Early in 1976, ICL acquired the UK arm of Singer Business Machines, and shortly afterwards made a number of senior managers redundant. Asmall team of these managers, including MikeMunnelly, Eric Gilliland and Martin Alcock, bought a controlling interest in BC(S) Ltd and Munnellywas made Managing Director.  The management team already had wide experience in selling the Singer System 10 computer, and saw the Molecular 18 as an alternative system to sell into the small businesses arena they knew well.  The new managers quickly developed a reliable multi-user operating system and set standards for the development of application software.  The new business grew rapidly and it went public in May 1981.
BC(S) Plc continued to develop the Molecular 18 operating system and application software with great success.  However, another equally sized part of the business was heading for trouble.
BC(S)also sold small office accounting and stock control systems developed around a range of 8bit Diablo microcomputers imported from Xerox in the USA.  In 1978 BC(S) became sole UK distributor for these machines, and produced an extensive suite of application programs written in an proprietary language called DACL (Diablo Application Control Language), for which a compiler for the Diablo machines was available.  In 1980 the contract was extended for another five years, but in 1984 Xerox decided to stop development and sales of these machines leaving BC(S) with no platform into which to sell their application systems.  The loss of sales of these relatively high margin systems caused BC(S) severe cash flow problems and trading losses.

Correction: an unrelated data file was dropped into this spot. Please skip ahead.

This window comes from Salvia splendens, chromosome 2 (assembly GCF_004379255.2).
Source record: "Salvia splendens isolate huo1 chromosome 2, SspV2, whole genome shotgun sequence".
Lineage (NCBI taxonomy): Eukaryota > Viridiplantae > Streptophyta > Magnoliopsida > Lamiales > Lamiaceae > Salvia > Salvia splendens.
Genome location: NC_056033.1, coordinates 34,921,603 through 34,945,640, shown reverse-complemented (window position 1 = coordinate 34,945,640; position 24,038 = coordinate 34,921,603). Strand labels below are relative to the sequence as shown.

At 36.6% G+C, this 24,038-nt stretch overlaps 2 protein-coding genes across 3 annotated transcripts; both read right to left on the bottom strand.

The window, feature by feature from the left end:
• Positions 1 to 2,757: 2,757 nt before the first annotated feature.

After struggling with growing losses, BC(S) Plc was bought by Electronic Data Processing Plc of Sheffield, UK in 1986.   Customers using the Molecular systems and the Diablo systems were gradually moved to more modern platforms and development and support of the Molecular was stopped by the new company in the mid-1990s.

The antecedents of BCL and the company’s eventual demise are summarised in the Table below.
  • ~1937
    • Unex   Ltd
  • 1939
    • Lows   Calculators Ltd.
  • 1962
    • Business   Mechanisation Ltd.
    • Systemation   Ltd.
  • 1961
    • Systemation’s   assets acquired by BisMec
  • 1969
    • Business   Computers Ltd.
    • Business   Mechanisation Ltd.
  • 1968
    • Acquisition of Systemation Ltd.
  • 1969
    • Business   Computers Ltd.
  • 1969
    • Into   receivership 1974; then bought up in 1975 by Computer Agencies Ltd.
  • 1975
    • Business   Computer (Systems) Ltd.
  • 1985
    • Acquired   by Electronic Data Processing Ltd.
    • Electronic Data Processing Ltd. continued to market the Molecular 18 until the mid-1990s.